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The Most Dominant Two-Sport Athletes

The Most Dominant Two-Sport Athletes

Since Brock Lesnar successfully defended his WWE Universal Championship at SummerSlam, the question is just hanging out there for fans of wrestling theater: Will he return to cage fighting and take back his UFC title?

Part of the WWE storyline involved comments Lesnar's people made that if he should lose the wrestling title, he was going back to the UFC. Presumably he'll hang in there with this wrestling thing.

'The Beast'

Lesnar's first foray with World Wrestling Entertainment, Inc. (NYSE: WWE) ran about two years from 2002 to 2004. Weary with the constant travel, he left the company and tried out for the Minnesota Vikings before embarking on a career in mixed martial arts.

During his 2008-2011 run with UFC, Lesnar won its heavyweight championship and was the biggest box office draw in history (since surpassed by Conor McGregor). He rejoined WWE in 2012 and has become one of its biggest drawing performers.

While many question whether WWE should be considered an actual sport, Lesnar's athletic ability in the ring is matched by few.

As Lesnar decides whether to go back to UFC, maybe it's time to suspend disbelief and compare his dominance with a few other athletic freaks who found superstardom in more than one athletic venue.

Related: The Most Successful WWE Superstars Of All Time

Bo Jackson

An All-Star in Major League Baseball and the National Football League, Jackson for a brief time was an even bigger star than the NBA's Michael Jordan. A three-sport star at Auburn University, (he excelled in track-and-field), he won the 1985 Heisman Trophy.

Jackson was drafted by the Tampa Bay Buccaneers but refused to play for them, convinced they were trying to sabotage his baseball career. He played most of his career for the Kansas City Royals and was known for his spectacular home runs. He later joined the NFL’s Los Angeles Raiders.

During his four seasons in the NFL, Jackson rushed for 2,782 yards and made 16 touchdowns with average yards per carry of 5.4. He also caught 40 passes for 352 yards and two touchdowns. Jackson's 221 yards on Nov. 30, 1987, just 29 days after his first NFL carry, is still a record for “Monday Night Football."

In his eight baseball seasons, Jackson had a career batting average of 0.250, hit 141 home runs and had 415 RBIs, with a slugging average of 0.474. His best year was 1989, with his effort earning him All-Star status.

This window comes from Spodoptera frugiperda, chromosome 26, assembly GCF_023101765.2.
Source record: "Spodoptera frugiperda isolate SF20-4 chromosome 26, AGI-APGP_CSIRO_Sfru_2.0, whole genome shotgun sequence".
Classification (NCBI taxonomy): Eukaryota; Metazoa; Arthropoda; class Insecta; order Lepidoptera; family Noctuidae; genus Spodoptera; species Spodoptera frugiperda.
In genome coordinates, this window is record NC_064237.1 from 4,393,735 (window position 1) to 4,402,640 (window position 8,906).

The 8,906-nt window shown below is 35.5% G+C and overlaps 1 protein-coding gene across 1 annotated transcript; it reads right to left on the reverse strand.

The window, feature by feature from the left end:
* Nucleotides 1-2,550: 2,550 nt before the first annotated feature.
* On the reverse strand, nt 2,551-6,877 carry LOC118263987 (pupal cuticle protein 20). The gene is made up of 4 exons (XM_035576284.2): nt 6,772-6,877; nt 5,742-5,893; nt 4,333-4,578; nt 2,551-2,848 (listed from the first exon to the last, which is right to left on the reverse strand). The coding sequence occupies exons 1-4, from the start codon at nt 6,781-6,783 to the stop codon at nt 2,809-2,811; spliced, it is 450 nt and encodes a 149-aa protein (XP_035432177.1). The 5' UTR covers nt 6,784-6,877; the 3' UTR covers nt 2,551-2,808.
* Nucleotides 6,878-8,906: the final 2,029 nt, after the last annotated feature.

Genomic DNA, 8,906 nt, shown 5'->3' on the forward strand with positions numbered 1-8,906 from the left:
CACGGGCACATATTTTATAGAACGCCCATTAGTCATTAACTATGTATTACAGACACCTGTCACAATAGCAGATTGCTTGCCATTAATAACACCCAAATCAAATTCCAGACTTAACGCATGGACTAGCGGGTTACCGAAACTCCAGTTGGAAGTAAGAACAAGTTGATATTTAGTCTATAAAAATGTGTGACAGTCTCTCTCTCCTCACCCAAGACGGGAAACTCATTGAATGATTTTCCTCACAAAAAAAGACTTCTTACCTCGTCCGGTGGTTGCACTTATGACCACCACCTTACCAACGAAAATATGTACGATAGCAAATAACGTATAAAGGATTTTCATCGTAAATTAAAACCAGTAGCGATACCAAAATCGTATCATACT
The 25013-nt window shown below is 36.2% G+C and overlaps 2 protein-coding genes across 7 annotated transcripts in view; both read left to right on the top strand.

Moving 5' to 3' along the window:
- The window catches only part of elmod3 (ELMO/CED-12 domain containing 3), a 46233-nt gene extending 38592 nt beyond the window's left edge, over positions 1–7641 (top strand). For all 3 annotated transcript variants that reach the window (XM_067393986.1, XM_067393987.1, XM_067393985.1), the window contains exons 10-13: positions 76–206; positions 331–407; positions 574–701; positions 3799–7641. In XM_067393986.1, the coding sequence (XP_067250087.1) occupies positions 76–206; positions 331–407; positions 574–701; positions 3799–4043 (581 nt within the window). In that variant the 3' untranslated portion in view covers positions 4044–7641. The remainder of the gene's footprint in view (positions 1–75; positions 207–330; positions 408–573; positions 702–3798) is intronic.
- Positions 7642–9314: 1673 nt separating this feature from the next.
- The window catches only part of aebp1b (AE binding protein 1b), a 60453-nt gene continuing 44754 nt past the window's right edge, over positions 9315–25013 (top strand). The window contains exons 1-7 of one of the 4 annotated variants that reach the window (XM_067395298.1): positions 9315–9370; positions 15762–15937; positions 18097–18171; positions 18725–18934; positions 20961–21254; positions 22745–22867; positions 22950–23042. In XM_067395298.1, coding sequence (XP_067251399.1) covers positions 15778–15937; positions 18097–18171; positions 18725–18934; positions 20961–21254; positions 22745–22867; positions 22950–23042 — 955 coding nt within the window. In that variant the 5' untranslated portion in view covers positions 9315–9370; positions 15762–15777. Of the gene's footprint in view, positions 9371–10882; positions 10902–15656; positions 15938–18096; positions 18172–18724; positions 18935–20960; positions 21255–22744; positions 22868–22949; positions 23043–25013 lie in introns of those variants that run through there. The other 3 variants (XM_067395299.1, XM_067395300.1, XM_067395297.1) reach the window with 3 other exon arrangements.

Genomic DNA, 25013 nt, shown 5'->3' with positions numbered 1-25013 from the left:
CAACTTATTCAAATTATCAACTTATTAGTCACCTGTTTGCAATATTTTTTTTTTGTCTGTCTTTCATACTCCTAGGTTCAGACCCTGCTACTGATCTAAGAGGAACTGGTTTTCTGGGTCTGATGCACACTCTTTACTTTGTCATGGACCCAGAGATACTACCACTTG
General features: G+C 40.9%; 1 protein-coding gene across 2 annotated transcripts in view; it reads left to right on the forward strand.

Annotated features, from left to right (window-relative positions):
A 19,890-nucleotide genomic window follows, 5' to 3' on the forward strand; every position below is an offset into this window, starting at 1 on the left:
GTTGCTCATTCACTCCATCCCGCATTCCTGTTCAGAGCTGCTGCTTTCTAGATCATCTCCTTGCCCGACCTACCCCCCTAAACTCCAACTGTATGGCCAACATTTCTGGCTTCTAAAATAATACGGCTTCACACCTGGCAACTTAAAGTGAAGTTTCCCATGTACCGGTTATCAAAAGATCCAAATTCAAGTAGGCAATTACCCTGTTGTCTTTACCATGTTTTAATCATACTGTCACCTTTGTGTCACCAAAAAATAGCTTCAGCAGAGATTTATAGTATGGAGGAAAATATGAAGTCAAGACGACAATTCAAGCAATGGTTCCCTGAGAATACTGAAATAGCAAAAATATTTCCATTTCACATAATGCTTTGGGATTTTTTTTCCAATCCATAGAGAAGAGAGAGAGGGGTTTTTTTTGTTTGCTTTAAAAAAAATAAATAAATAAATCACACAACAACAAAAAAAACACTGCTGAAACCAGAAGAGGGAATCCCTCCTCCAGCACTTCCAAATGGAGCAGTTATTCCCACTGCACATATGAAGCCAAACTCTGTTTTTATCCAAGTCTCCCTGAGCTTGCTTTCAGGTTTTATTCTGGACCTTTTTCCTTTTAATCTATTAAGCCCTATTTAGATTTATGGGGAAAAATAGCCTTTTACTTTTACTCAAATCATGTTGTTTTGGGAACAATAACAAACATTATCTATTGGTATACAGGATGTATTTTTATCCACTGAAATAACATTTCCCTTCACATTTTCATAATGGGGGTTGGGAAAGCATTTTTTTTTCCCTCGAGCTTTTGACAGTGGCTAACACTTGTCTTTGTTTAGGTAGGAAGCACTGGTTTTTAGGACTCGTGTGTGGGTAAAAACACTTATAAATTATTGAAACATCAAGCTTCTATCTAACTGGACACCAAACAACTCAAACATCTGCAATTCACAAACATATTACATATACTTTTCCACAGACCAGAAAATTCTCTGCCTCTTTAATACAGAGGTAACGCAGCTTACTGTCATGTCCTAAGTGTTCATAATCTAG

Deion Sanders

In the NFL, Sanders was a deadly cornerback known for spectacular interceptions and run-backs, but he also excelled as an occasional wide receiver and was a threat as a kick- and punt-returner. The Florida State All-America played for four NFL teams, winning Super Bowls with the San Francisco 49ers and the Dallas Cowboys.

He was also the only man to go to both a Super Bowl and a World Series. In four games of the 1992 World Series, Sanders batted 0.533 with four runs, eight hits, two doubles, and one RBI while playing with a broken bone in his foot. Despite Sanders's performance, his Atlanta Braves ultimately lost to the Toronto Blue Jays in six games.

Sanders played nine years in baseball for a total of 641 games with four teams, including the New York Yankees. He played 14 years in the NFL, starting his career in both sports in 1989. He made the Football Hall of Fame in 2011, his first year of eligibility.

Jim Thorpe

One of the most dominant athletes of the century. A member of the Native American Sac and Fox Nation, he won the 1912 pentathlon and decathlon at the U.S. Olympics. He played football both professionally and in college. He was a two-time All-American in football and signed with the New York Giants and played MLB for six seasons.

He played pro football for the Canton Bulldogs and led them to three championships. He played for six teams in the NFL and even barnstormed the country as a professional basketball player on a team made up of Native Americans.

His story was a traffic one. Athletes didn't make nearly as much back then as they do now. He lost all his Olympic medals after it was ruled he had violated the strict amateurism rules at the time by playing semi-pro baseball.

Thorpe, whose parents were both half Caucasian, was raised as an American Indian. A victim of racism throughout his career, it was suggested his Olympic medals were pulled because of his color.

Thirty years later in 1983, the International Olympic Committee returned his medals.

Image credit: Miguel Discart, Flickr


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